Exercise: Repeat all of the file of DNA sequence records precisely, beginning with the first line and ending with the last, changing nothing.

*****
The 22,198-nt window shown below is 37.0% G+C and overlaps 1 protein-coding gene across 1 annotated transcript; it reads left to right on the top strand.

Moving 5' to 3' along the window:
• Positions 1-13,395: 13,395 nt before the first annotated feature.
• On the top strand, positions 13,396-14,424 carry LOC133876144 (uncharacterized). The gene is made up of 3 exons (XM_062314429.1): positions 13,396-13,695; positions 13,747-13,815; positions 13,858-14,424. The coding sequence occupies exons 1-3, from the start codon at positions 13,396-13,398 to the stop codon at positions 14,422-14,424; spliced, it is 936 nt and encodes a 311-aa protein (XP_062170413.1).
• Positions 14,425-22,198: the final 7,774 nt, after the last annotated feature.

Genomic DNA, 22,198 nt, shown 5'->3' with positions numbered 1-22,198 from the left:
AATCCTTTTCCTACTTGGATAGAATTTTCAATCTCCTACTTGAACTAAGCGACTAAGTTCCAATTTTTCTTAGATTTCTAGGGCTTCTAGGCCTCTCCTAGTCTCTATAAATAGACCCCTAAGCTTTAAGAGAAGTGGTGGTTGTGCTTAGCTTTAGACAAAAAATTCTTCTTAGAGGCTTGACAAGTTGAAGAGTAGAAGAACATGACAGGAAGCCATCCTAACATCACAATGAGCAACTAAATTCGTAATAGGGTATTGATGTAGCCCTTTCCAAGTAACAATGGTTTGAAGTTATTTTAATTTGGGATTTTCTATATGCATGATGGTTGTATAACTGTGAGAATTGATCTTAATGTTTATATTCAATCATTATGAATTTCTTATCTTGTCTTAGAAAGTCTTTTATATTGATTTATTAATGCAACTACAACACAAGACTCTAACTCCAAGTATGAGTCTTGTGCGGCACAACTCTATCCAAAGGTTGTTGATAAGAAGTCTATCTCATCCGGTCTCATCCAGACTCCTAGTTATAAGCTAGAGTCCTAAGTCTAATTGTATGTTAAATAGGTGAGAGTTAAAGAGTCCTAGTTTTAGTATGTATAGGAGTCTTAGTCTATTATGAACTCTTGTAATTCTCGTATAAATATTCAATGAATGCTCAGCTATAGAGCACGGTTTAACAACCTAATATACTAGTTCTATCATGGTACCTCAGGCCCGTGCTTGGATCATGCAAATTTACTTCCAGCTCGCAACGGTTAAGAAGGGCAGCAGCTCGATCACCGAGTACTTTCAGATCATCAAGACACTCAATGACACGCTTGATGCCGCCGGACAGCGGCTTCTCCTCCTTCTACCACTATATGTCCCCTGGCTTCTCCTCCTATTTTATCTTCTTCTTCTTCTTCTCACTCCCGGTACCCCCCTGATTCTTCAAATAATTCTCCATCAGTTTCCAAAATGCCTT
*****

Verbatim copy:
The 22,198-nt window shown below is 37.0% G+C and overlaps 1 protein-coding gene across 1 annotated transcript; it reads left to right on the top strand.

Moving 5' to 3' along the window:
• Positions 1-13,395: 13,395 nt before the first annotated feature.
• On the top strand, positions 13,396-14,424 carry LOC133876144 (uncharacterized). The gene is made up of 3 exons (XM_062314429.1): positions 13,396-13,695; positions 13,747-13,815; positions 13,858-14,424. The coding sequence occupies exons 1-3, from the start codon at positions 13,396-13,398 to the stop codon at positions 14,422-14,424; spliced, it is 936 nt and encodes a 311-aa protein (XP_062170413.1).
• Positions 14,425-22,198: the final 7,774 nt, after the last annotated feature.

Genomic DNA, 22,198 nt, shown 5'->3' with positions numbered 1-22,198 from the left:
AATCCTTTTCCTACTTGGATAGAATTTTCAATCTCCTACTTGAACTAAGCGACTAAGTTCCAATTTTTCTTAGATTTCTAGGGCTTCTAGGCCTCTCCTAGTCTCTATAAATAGACCCCTAAGCTTTAAGAGAAGTGGTGGTTGTGCTTAGCTTTAGACAAAAAATTCTTCTTAGAGGCTTGACAAGTTGAAGAGTAGAAGAACATGACAGGAAGCCATCCTAACATCACAATGAGCAACTAAATTCGTAATAGGGTATTGATGTAGCCCTTTCCAAGTAACAATGGTTTGAAGTTATTTTAATTTGGGATTTTCTATATGCATGATGGTTGTATAACTGTGAGAATTGATCTTAATGTTTATATTCAATCATTATGAATTTCTTATCTTGTCTTAGAAAGTCTTTTATATTGATTTATTAATGCAACTACAACACAAGACTCTAACTCCAAGTATGAGTCTTGTGCGGCACAACTCTATCCAAAGGTTGTTGATAAGAAGTCTATCTCATCCGGTCTCATCCAGACTCCTAGTTATAAGCTAGAGTCCTAAGTCTAATTGTATGTTAAATAGGTGAGAGTTAAAGAGTCCTAGTTTTAGTATGTATAGGAGTCTTAGTCTATTATGAACTCTTGTAATTCTCGTATAAATATTCAATGAATGCTCAGCTATAGAGCACGGTTTAACAACCTAATATACTAGTTCTATCATGGTACCTCAGGCCCGTGCTTGGATCATGCAAATTTACTTCCAGCTCGCAACGGTTAAGAAGGGCAGCAGCTCGATCACCGAGTACTTTCAGATCATCAAGACACTCAATGACACGCTTGATGCCGCCGGACAGCGGCTTCTCCTCCTTCTACCACTATATGTCCCCTGGCTTCTCCTCCTATTTTATCTTCTTCTTCTTCTTCTCACTCCCGGTACCCCCCTGATTCTTCAAATAATTCTCCATCAGTTTCCAAAATGCCTT